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Cardinals Safely Roll the Dice on Trayvon Mullen

The Cardinals sought much needed help at cornerback. What does Trayvon Mullen bring to the table?

The Arizona Cardinals knew they needed help in the secondary. 

Byron Murphy Jr. will continue to handle slot duties while Marco Wilson and Antonio Hamilton are currently projected as starters. Arizona has neither the coveted depth nor the legitimate starters on the boundary (the jury is still out on Marco Wilson) to sleep well at night, and as a result Mullen is now living in the desert. 

Arizona sent a conditional 2023 seventh-round selection that could reportedly turn into a sixth-round pick if Mullen plays ten games for Arizona this season. 

Mullen (turning 25-years-old in September) was a second-round pick in the 2019 NFL Draft and previously played for the Las Vegas Raiders all three years of his career. 

Mullen suffered toe/foot injuries last season, restricting him to just five games. He played in all 16 games the prior two seasons.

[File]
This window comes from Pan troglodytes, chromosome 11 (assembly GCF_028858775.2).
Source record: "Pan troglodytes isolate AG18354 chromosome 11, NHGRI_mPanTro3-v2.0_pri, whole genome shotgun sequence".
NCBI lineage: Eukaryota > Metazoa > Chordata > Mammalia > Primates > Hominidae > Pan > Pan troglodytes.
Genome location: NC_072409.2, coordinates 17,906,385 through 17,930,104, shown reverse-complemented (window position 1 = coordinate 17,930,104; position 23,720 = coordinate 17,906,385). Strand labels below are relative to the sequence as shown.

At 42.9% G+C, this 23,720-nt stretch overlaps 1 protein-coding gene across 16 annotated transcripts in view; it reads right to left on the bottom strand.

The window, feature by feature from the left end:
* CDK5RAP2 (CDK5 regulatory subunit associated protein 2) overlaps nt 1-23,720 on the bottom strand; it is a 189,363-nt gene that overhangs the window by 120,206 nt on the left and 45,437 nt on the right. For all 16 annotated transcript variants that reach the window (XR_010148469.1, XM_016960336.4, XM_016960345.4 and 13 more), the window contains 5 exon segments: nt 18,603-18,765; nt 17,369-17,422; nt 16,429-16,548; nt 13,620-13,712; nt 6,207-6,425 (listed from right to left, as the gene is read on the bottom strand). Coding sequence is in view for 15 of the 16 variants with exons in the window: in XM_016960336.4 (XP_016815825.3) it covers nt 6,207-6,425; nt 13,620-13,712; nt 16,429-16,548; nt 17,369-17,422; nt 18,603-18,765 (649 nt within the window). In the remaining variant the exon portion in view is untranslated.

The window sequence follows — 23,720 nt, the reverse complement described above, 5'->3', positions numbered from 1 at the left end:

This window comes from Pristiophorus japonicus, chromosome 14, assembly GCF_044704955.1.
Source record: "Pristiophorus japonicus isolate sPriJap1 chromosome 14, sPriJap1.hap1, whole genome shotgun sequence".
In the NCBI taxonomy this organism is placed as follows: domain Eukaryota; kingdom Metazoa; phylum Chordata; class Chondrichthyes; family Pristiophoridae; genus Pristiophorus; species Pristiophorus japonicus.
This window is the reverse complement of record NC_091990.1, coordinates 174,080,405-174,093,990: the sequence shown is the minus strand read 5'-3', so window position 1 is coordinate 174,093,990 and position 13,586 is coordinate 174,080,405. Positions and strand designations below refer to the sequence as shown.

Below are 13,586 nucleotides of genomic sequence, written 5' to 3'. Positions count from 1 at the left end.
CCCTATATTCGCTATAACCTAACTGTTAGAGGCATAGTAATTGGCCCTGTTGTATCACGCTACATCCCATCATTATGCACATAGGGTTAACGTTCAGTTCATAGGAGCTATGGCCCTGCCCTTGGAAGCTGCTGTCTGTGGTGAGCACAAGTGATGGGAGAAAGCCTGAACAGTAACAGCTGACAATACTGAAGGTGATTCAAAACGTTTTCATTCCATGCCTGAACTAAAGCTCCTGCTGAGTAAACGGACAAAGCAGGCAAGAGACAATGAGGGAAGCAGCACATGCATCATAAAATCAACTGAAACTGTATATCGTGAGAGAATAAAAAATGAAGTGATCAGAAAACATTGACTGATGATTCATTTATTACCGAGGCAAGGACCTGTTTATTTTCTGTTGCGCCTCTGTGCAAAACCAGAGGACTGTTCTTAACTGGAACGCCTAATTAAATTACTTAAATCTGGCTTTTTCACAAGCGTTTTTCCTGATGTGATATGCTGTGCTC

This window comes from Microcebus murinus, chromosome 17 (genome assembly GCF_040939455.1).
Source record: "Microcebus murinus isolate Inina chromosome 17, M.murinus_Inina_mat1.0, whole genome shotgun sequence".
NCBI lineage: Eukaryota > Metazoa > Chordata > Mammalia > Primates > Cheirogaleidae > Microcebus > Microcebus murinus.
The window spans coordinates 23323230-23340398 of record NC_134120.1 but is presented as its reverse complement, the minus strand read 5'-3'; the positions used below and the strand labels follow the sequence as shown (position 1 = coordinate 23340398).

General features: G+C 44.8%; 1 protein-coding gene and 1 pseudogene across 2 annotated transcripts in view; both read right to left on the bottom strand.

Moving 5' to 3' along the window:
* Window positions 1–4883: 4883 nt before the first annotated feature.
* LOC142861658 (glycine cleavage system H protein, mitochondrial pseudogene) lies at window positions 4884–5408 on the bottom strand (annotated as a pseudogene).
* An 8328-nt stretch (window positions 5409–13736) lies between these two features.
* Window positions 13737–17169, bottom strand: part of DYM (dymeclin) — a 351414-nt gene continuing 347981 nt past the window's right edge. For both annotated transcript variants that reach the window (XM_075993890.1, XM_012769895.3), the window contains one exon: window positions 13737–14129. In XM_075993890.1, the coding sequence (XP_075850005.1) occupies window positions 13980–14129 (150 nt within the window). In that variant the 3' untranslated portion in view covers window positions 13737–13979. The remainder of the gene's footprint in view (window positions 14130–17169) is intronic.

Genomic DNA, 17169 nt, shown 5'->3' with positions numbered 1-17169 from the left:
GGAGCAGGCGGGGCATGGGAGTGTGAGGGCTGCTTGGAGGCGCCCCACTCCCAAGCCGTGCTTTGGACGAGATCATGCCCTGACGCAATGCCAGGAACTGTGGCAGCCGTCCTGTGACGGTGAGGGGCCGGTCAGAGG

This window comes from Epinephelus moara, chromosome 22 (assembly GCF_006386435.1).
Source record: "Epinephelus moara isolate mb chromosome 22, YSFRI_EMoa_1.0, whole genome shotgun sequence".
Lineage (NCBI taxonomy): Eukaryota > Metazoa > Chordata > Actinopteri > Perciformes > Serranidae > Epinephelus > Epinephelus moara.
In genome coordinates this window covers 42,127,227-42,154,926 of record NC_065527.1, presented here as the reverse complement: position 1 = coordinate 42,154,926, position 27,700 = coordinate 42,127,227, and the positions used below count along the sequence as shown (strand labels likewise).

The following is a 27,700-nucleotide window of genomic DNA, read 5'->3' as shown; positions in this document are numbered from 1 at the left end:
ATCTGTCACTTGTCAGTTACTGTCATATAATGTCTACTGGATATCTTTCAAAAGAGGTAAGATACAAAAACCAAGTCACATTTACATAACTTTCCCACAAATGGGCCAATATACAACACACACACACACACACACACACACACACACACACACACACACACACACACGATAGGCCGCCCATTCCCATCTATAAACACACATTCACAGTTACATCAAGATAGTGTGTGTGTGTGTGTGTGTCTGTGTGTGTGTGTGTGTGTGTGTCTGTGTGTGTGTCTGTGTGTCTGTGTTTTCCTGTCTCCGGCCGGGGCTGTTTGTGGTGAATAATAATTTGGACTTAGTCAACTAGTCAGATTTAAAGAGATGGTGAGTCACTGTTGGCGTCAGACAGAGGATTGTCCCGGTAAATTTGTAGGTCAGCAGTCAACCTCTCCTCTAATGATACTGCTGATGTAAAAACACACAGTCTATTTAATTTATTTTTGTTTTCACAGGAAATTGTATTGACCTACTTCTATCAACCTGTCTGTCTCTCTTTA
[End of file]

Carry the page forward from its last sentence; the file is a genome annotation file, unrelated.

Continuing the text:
(Pro Football Reference)

(Pro Football Reference)

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Cardinals reporter Darren Urban points out the Cardinals now have five of the top 40 draft picks in the 2019 NFL Draft: first-rounders Kyler Murray, Marquise Brown and second-round picks Murphy, Mullen and Cody Ford. 

The general consensus around Mullen isn't around his talent, but rather his availability. The Raiders traded for Rock Ya-Sin and inked Anthony Averett in the offseason, so perhaps they were content with departing from Mullen. 

There's a wealth of available veteran free-agent corners available on the market, but the Cardinals opt to roll the dice on Mullen, a relatively young high draft pick with room for improvement. 

But is it really Arizona taking a big swing when giving up (at worst) a sixth-round pick for a starting-caliber boundary corner? 

If things go south this season, he can enter free agency as a UFA. Arizona has no long-term commitment. 

The price was right, Mullen's salary of $2.54 million (according to Spotrac) also keeps the overall cost low. Now, Arizona banks on the patented tradition of trying to elude the injury bug moving forward. 

Sure, Mullen isn't the sole savior of Arizona's secondary issues. However, its a low-risk/high-reward move that can pay dividends for the Cardinals.